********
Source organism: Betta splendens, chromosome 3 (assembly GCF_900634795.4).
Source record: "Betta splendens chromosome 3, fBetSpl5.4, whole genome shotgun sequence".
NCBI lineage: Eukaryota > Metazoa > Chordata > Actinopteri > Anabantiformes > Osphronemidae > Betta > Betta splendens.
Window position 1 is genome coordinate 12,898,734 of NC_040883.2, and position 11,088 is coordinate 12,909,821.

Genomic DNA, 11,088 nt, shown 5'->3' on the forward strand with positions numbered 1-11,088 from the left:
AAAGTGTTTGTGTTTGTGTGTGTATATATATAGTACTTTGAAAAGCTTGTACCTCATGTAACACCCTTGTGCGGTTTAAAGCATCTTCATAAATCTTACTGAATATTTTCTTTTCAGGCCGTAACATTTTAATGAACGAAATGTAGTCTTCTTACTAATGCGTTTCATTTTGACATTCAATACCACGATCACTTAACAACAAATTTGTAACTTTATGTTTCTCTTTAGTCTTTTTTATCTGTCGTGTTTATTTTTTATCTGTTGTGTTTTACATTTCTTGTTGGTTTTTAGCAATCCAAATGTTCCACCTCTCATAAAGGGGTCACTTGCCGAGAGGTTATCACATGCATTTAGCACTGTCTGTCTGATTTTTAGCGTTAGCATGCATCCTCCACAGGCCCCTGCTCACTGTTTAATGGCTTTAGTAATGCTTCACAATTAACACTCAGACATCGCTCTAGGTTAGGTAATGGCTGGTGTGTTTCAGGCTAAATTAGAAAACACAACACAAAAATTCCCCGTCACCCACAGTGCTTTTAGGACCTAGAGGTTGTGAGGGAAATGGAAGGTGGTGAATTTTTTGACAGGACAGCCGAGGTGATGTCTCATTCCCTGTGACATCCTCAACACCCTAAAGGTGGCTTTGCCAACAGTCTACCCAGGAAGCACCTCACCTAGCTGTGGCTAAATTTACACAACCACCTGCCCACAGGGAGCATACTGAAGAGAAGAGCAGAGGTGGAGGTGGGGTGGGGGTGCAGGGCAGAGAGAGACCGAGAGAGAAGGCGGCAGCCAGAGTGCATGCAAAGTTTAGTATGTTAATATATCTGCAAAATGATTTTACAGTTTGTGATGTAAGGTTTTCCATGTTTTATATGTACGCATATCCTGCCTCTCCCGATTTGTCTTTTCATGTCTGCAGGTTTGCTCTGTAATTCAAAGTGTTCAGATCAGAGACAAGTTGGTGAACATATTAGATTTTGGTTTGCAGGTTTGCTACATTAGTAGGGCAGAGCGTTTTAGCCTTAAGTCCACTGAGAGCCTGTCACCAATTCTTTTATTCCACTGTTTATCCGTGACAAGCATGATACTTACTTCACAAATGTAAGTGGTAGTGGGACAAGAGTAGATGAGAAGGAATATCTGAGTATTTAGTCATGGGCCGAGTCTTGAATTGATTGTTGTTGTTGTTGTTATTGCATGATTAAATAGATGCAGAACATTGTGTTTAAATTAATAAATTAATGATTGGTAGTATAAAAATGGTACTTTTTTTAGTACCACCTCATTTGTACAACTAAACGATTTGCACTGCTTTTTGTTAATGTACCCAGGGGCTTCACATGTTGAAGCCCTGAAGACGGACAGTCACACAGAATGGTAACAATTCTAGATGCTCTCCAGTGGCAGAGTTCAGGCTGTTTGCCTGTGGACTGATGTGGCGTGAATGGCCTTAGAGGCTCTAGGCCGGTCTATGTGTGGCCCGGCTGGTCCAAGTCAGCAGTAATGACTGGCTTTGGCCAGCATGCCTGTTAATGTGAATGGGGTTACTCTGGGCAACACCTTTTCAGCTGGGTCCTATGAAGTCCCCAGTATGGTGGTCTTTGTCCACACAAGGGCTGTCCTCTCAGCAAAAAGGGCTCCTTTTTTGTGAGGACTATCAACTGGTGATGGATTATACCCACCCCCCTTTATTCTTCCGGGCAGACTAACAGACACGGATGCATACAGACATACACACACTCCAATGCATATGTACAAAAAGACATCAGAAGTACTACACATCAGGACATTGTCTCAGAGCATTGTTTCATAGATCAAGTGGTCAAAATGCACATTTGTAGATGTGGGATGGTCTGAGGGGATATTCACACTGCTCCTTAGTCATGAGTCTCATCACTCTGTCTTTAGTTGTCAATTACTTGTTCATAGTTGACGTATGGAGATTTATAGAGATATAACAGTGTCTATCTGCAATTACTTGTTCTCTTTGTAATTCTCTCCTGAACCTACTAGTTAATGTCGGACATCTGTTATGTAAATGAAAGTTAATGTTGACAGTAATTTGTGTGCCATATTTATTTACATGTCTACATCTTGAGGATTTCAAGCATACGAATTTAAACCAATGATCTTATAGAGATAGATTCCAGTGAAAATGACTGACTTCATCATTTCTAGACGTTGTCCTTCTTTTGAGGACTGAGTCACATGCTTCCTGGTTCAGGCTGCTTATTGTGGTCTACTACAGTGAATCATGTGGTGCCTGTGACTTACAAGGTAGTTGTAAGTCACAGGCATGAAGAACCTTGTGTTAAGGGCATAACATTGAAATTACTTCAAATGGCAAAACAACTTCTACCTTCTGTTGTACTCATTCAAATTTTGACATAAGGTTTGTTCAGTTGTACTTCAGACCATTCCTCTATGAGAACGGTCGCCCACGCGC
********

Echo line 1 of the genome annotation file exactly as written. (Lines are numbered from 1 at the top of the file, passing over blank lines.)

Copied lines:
Source organism: Betta splendens, chromosome 3 (assembly GCF_900634795.4).